The ID.4 is competitively equipped with a standard maximum charging rate of 11 kilowatts on a compatible 240-volt Level 2 charger (a capability advises all EV owners to possess if they hope to have a practical EV ownership experience). What this 11-kW capability gets you, on average, is 34 miles of driving range per hour of at-home juicing with a 48-amp charger, or 22 miles on a less spendy 30-amp system.

5. Braking Not Humdrum

The ID.4 is fitted with rear drum brakes as opposed to more corrosion-prone disc units — and to surprisingly good effect. The VW’s braking feels refined compared with the numb sloppiness of the Mach-E.

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Things We Don’t

1. Not a Touching Tribute

volkswagen id4 1st edition 2021 16 cockpit shot  dashboard  front row  interior jpg 2021 Volkswagen ID.4 | photo by Joe Bruzek

How many times and how many ways can it be said? reviewers — and, demonstrably, car buyers — are a touch sensitive about touch-sensitive controls, of which the ID.4 has a near-comical abundance. In place of good ol’ dependable buttons and knobs are dreaded capacitive-touch controls, as unreliable in function and unsatisfying in feedback as ever, yet disconcertingly abundant in the ID.4. Even the windows go up and down via a confusing armrest-mounted arrangement employing just two buttons for all four of the vehicle’s windows.

2. Touchscreen Takes Too Long

volkswagen id4 1st edition 2021 29 apple carplay  center stack display  front row  interior  touchscreen jpg 2021 Volkswagen ID.4 | photo by Christian Lantry

If a vehicle’s touchscreen is slow when it’s new, that doesn’t bode well for how it’ll age. The ID.4’s upgraded 12-inch touchscreen (a 10-inch unit is standard) was slow to boot up and lagged when making selections. Meanwhile, some functions are more complicated than they need to be — like having to use two separate buttons to select a drive mode when one would be easier and more intuitive.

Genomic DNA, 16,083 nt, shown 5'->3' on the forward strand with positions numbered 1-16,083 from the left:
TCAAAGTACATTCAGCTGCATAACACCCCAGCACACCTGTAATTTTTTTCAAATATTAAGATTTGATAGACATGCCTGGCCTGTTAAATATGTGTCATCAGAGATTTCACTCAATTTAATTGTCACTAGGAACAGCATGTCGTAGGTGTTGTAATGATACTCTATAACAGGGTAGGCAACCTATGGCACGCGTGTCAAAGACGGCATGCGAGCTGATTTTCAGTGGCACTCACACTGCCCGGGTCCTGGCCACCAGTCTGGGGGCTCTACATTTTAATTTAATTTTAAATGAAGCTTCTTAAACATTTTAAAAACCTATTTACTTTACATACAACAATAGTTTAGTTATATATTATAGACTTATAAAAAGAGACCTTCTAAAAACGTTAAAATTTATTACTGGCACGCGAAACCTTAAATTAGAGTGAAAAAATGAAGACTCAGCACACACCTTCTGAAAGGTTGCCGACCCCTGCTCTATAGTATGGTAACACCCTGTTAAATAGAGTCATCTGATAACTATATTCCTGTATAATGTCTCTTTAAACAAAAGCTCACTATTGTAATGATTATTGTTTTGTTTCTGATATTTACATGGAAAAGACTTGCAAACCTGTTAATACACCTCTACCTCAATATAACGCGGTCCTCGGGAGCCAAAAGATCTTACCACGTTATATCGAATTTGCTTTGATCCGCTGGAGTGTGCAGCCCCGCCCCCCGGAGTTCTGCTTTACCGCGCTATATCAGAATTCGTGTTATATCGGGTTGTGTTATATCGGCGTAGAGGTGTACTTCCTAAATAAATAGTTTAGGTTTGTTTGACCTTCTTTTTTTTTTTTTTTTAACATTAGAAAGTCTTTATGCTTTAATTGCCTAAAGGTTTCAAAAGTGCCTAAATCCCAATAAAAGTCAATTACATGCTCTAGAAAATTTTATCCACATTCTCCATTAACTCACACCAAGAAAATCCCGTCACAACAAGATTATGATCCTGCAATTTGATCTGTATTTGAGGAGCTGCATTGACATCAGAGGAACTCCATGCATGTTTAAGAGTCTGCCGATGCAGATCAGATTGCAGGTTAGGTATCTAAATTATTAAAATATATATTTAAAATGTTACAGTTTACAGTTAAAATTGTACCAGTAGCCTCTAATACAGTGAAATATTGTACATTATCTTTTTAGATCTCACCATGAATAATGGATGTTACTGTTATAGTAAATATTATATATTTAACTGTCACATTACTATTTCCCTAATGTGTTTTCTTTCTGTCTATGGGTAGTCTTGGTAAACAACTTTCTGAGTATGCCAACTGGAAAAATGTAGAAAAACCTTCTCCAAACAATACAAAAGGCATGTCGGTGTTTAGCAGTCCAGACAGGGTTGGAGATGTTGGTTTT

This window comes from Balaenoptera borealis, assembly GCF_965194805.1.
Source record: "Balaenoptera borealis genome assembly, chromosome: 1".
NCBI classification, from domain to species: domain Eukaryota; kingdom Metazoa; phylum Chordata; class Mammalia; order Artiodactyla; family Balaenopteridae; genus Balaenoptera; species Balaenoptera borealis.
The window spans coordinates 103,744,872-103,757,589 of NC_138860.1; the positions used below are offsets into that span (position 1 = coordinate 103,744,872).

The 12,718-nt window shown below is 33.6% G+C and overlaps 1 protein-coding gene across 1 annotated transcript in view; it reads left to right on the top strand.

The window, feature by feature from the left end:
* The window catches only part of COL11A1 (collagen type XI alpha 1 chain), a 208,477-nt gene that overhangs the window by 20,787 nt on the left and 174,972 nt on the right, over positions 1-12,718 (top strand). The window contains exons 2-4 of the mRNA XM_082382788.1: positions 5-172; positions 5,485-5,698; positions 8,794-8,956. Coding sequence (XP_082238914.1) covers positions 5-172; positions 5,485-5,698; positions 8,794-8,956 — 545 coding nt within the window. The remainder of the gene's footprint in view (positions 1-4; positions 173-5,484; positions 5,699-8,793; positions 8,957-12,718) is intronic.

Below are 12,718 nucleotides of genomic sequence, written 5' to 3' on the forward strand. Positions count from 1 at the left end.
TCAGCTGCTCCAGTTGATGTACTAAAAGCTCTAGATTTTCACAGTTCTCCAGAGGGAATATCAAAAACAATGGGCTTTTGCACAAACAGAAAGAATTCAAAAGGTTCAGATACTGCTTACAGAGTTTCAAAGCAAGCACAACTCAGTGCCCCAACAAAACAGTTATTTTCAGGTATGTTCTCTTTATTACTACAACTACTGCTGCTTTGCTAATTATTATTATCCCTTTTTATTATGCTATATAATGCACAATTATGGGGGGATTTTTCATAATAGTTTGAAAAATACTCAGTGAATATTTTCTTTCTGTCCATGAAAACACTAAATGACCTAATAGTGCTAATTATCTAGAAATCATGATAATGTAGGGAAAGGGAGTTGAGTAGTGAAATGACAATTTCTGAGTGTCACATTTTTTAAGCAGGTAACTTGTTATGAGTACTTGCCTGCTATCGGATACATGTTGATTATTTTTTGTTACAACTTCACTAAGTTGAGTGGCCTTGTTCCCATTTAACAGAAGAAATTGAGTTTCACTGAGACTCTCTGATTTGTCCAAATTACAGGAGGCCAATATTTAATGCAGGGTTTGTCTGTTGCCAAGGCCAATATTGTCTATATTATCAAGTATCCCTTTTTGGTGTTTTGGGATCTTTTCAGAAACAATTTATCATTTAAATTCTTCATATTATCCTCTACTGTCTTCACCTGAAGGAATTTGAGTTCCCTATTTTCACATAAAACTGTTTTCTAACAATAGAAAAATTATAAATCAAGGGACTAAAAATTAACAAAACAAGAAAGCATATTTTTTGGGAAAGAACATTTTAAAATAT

3. DC Not-So-Fast Charging

The ID.4’s DC fast-charging capability is standard and its charging rate uncommonly high after the battery reaches an 80% charge — but never observed anything close to the level for which it’s rated. Despite a stated charging limit of 125 kW, the highest recorded by Wiesenfelder was just 50 kW. Not a deal breaker, but not ideal.

4. Camera Shy

volkswagen id4 1st edition 2021 38 backup camera  center stack display  front row  interior  touchscreen jpg 2021 Volkswagen ID.4 | photo by Christian Lantry

The unconventionally tall front fenders can make it difficult to gauge the position of the front end. It won’t take many cockeyed parking jobs before you’re looking all around in vain for a 360-degree camera system that isn’t available on the ID.4.

Related Video:’s Editorial department is your source for automotive news and reviews. In line with’s long-standing ethics policy, editors and reviewers don’t accept gifts or free trips from automakers. The Editorial department is independent of’s advertising, sales and sponsored content departments.

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Former Assistant Managing Editor-News Matt Schmitz is a veteran Chicago journalist indulging his curiosity for all things auto while helping to inform car shoppers. Email Matt Schmitz